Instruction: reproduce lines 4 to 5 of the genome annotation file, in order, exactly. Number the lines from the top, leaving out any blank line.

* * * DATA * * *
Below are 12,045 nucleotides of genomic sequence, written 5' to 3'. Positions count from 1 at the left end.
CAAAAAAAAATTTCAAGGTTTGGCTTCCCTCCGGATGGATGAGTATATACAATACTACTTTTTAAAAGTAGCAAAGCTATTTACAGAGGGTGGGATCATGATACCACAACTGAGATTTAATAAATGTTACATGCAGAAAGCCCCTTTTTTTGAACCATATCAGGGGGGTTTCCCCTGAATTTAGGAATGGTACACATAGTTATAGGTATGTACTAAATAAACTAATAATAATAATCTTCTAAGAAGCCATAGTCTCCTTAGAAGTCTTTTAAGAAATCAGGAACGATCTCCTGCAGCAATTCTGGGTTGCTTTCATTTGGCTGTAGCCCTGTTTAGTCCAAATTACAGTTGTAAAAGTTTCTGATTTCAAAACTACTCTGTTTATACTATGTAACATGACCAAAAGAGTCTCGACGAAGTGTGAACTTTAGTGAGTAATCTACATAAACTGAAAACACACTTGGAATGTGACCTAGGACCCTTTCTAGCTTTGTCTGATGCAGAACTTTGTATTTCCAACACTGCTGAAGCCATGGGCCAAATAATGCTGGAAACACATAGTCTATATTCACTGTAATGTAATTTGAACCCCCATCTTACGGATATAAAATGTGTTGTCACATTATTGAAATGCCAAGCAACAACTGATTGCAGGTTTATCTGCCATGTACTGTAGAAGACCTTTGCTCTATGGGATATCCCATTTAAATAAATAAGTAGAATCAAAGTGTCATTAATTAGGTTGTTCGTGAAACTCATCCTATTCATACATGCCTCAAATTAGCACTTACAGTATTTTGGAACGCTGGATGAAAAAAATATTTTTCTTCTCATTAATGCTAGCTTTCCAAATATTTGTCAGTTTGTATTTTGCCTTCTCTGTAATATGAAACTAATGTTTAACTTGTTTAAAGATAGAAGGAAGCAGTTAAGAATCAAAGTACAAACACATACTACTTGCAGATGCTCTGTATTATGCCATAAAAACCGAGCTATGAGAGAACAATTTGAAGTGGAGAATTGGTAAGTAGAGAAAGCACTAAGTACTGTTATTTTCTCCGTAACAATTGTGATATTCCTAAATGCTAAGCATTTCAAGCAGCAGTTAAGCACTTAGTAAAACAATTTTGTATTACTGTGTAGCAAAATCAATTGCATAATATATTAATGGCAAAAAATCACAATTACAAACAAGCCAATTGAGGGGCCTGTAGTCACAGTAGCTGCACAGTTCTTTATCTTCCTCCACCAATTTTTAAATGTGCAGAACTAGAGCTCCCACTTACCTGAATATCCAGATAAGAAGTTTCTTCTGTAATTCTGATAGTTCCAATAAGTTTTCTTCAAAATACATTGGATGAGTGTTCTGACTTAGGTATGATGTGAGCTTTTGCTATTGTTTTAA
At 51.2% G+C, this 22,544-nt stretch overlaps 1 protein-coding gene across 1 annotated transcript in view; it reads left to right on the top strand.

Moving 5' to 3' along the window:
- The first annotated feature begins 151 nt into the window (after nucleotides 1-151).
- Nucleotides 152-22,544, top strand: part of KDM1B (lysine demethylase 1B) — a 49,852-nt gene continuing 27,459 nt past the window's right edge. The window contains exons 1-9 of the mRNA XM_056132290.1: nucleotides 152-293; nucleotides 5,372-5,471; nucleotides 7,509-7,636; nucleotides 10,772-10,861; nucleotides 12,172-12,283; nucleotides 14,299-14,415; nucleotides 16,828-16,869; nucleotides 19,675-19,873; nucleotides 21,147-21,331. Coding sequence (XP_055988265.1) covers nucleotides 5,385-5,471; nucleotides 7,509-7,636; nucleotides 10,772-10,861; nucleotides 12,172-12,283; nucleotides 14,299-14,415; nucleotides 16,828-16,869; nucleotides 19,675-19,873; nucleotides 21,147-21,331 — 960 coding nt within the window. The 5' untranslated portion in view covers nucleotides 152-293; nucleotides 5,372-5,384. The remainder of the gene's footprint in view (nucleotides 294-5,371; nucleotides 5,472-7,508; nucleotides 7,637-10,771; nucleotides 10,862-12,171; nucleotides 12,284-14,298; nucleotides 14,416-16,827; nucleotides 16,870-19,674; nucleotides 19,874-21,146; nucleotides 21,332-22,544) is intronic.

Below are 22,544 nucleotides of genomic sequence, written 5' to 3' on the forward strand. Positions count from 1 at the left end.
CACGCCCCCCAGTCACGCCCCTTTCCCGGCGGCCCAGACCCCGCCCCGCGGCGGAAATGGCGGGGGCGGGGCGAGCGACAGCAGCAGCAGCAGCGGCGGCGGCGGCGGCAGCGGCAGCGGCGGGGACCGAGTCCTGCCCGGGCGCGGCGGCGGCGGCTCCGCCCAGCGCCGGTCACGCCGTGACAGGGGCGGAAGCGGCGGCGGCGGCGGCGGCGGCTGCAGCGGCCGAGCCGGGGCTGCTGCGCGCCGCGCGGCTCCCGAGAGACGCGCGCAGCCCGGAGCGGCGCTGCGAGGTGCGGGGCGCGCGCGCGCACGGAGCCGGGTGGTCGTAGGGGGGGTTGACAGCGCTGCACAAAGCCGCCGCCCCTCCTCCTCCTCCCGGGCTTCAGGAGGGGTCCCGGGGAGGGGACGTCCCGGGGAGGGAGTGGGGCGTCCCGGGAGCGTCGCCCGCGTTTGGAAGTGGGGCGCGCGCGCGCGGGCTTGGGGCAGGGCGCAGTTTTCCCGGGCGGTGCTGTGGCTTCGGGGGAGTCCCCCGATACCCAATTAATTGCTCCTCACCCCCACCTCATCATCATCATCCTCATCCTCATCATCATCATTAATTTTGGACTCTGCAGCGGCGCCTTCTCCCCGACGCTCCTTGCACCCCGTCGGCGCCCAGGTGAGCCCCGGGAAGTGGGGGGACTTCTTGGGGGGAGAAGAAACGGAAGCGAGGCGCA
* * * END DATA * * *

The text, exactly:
Moving 5' to 3' along the window:
- The first annotated feature begins 151 nt into the window (after nucleotides 1-151).